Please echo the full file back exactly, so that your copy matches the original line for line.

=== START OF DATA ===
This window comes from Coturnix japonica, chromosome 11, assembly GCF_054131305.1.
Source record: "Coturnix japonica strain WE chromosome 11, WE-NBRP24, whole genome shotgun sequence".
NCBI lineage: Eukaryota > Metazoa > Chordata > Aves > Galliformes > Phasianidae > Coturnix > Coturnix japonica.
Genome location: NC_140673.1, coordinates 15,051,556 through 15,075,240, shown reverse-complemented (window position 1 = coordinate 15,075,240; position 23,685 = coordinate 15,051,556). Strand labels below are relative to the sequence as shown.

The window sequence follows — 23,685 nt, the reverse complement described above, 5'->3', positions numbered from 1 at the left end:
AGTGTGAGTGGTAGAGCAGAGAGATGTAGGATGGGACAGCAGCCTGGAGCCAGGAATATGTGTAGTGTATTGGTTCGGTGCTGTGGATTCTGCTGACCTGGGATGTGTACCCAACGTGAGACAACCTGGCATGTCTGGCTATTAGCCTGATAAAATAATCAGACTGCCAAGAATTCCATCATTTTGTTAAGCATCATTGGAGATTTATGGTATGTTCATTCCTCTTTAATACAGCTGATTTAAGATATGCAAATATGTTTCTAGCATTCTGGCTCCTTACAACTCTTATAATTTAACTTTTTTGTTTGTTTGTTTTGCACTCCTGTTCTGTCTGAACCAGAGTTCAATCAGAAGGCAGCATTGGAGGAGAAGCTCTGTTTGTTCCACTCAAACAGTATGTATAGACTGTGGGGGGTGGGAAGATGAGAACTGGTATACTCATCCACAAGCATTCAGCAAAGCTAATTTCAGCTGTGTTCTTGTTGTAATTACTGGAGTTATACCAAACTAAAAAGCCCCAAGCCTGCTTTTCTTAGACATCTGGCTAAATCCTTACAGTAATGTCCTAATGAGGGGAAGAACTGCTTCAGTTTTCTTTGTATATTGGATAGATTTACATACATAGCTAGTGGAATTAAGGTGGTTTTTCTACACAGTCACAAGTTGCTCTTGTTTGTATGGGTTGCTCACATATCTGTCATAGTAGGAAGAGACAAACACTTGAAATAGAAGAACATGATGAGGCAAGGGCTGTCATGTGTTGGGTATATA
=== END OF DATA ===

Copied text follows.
This window comes from Coturnix japonica, chromosome 11, assembly GCF_054131305.1.
Source record: "Coturnix japonica strain WE chromosome 11, WE-NBRP24, whole genome shotgun sequence".
NCBI lineage: Eukaryota > Metazoa > Chordata > Aves > Galliformes > Phasianidae > Coturnix > Coturnix japonica.
Genome location: NC_140673.1, coordinates 15,051,556 through 15,075,240, shown reverse-complemented (window position 1 = coordinate 15,075,240; position 23,685 = coordinate 15,051,556). Strand labels below are relative to the sequence as shown.

The window sequence follows — 23,685 nt, the reverse complement described above, 5'->3', positions numbered from 1 at the left end:
AGTGTGAGTGGTAGAGCAGAGAGATGTAGGATGGGACAGCAGCCTGGAGCCAGGAATATGTGTAGTGTATTGGTTCGGTGCTGTGGATTCTGCTGACCTGGGATGTGTACCCAACGTGAGACAACCTGGCATGTCTGGCTATTAGCCTGATAAAATAATCAGACTGCCAAGAATTCCATCATTTTGTTAAGCATCATTGGAGATTTATGGTATGTTCATTCCTCTTTAATACAGCTGATTTAAGATATGCAAATATGTTTCTAGCATTCTGGCTCCTTACAACTCTTATAATTTAACTTTTTTGTTTGTTTGTTTTGCACTCCTGTTCTGTCTGAACCAGAGTTCAATCAGAAGGCAGCATTGGAGGAGAAGCTCTGTTTGTTCCACTCAAACAGTATGTATAGACTGTGGGGGGTGGGAAGATGAGAACTGGTATACTCATCCACAAGCATTCAGCAAAGCTAATTTCAGCTGTGTTCTTGTTGTAATTACTGGAGTTATACCAAACTAAAAAGCCCCAAGCCTGCTTTTCTTAGACATCTGGCTAAATCCTTACAGTAATGTCCTAATGAGGGGAAGAACTGCTTCAGTTTTCTTTGTATATTGGATAGATTTACATACATAGCTAGTGGAATTAAGGTGGTTTTTCTACACAGTCACAAGTTGCTCTTGTTTGTATGGGTTGCTCACATATCTGTCATAGTAGGAAGAGACAAACACTTGAAATAGAAGAACATGATGAGGCAAGGGCTGTCATGTGTTGGGTATATA